The Independent Higher Education Survey 2018 - Supported by

Page created by Annie Bowers
The Independent
Higher Education
Survey 2018

About the Authors                                    4
Foreword                                             5
Introduction                                         6
Survey demographic                                   8
What do they teach?                                 10
Institutional missions                              11
Corporate Governance                                12
Models of teaching                                  13
Regulation and Oversight                            14
Students                                            15
Office for Students Registration                    16
  Access and Participation Plans                    17
  Overall experience of OfS registration            18
  Cost of Regulation                                19
  Degree Awarding Powers                            21
Policy questions                                    22
  Higher technical                                  22
  Post-18 funding review                            23
  Brexit                                            24
  VAT                                               25
  Transnational Education                           26
Membership and engagement with sector bodies        27
The Future                                          29
  Growth and decline in staff and student numbers   29
  Plans for the end of 2020                         30
  Priorities for the next 3 years                   31
  Support with priorities                           31
Conclusion                                          34

About the Authors

         Independent Higher Education (IHE) is the UK membership organisation and national representative body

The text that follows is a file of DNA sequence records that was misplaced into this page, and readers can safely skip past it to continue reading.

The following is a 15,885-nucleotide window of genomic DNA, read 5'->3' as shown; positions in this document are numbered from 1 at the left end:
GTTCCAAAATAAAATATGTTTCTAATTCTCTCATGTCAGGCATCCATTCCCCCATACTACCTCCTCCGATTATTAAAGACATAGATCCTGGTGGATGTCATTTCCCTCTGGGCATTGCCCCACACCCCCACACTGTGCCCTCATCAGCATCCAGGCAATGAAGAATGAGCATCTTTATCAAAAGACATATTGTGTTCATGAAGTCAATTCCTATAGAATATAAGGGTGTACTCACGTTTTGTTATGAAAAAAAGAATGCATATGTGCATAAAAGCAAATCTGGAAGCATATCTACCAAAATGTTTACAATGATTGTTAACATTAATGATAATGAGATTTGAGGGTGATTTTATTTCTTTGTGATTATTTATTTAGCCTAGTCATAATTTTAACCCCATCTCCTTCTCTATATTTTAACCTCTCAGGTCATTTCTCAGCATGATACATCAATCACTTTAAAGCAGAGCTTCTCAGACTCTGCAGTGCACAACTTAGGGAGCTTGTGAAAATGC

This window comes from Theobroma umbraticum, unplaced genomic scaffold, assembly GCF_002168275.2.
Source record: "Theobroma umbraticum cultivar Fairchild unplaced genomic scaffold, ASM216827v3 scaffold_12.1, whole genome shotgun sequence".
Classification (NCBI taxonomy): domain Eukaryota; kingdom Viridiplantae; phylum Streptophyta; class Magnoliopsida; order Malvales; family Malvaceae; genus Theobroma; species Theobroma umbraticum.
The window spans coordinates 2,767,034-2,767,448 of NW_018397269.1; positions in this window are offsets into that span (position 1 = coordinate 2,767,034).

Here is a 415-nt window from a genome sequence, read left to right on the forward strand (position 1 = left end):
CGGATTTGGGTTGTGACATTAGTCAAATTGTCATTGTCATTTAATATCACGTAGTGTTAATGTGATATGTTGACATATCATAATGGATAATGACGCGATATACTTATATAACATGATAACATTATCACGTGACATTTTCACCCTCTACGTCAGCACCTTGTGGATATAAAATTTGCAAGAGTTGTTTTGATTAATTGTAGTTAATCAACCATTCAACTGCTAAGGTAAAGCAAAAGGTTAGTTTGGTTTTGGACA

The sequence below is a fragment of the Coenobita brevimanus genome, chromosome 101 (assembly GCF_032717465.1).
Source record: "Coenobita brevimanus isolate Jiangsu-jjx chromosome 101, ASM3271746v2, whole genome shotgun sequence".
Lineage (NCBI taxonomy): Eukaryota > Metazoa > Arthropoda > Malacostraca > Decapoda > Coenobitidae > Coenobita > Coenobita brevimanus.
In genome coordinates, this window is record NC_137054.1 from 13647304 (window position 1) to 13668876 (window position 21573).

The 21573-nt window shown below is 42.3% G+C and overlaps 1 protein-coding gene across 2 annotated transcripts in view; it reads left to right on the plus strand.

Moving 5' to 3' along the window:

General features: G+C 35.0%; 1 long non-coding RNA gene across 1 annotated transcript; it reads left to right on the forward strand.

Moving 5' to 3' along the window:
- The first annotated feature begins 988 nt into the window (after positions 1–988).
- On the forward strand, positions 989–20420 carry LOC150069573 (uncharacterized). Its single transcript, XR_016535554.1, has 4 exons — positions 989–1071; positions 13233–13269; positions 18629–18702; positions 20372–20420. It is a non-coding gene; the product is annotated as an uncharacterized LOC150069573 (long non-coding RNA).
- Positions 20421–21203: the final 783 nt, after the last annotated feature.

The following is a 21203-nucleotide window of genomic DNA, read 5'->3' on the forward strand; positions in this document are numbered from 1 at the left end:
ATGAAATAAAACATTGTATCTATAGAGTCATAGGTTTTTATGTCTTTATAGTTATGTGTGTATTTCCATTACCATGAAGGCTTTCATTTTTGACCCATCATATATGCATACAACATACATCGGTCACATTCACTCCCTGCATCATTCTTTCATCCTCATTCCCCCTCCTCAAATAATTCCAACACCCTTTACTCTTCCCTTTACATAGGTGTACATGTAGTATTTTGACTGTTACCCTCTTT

for independent providers of higher education, professional training and pathways. IHE works to promote,
         support and enhance the independent tertiary education sector. We lobby for positive reforms to the
         regulatory and operating environment, work to share good practice and raise standards in the sector and
         help members to overcome challenges to succeed in the market.

         Membership is open to independent providers of higher education, professional training or pathways who
         demonstrate a commitment to high educational standards, transparency, ethical marketing practices and
         protecting the interests of their students.

         The Quality Assurance Agency for Higher Education (QAA) is the UK’s independent quality body for higher
         education. We have 20 years of experience in monitoring and advising on standards and quality in higher
         education, ensuring that students working towards a UK qualification get the higher education they are
         entitled to expect. We work across all four nations of the UK to raise the standards and quality of higher
         education. QAA also plays an active role in international developments in quality assurance, working with
         government bodies, quality agencies and universities worldwide.

         For more information visit:

The Independent Higher Education Survey 2018

The Independent Higher Education Survey puts the spotlight on a section of
the higher education sector that is taking the stage after years of waiting in
the wings. 18 months on from the passage of the landmark Higher Education
and Research Act (HERA), 2018 is the year in which policy has had to be put
into practice. In England a new market regulator, the Office for Students, has
opened its doors and has been racing to implement a brand new regulatory
framework. Providers of all types, sizes and missions have been grappling with
the challenge of proving themselves against this new set of expectations,
while looking ahead to the opportunities that HERA opens up.

The Office for Students has faced its own challenges in registering a far more diverse set of institutions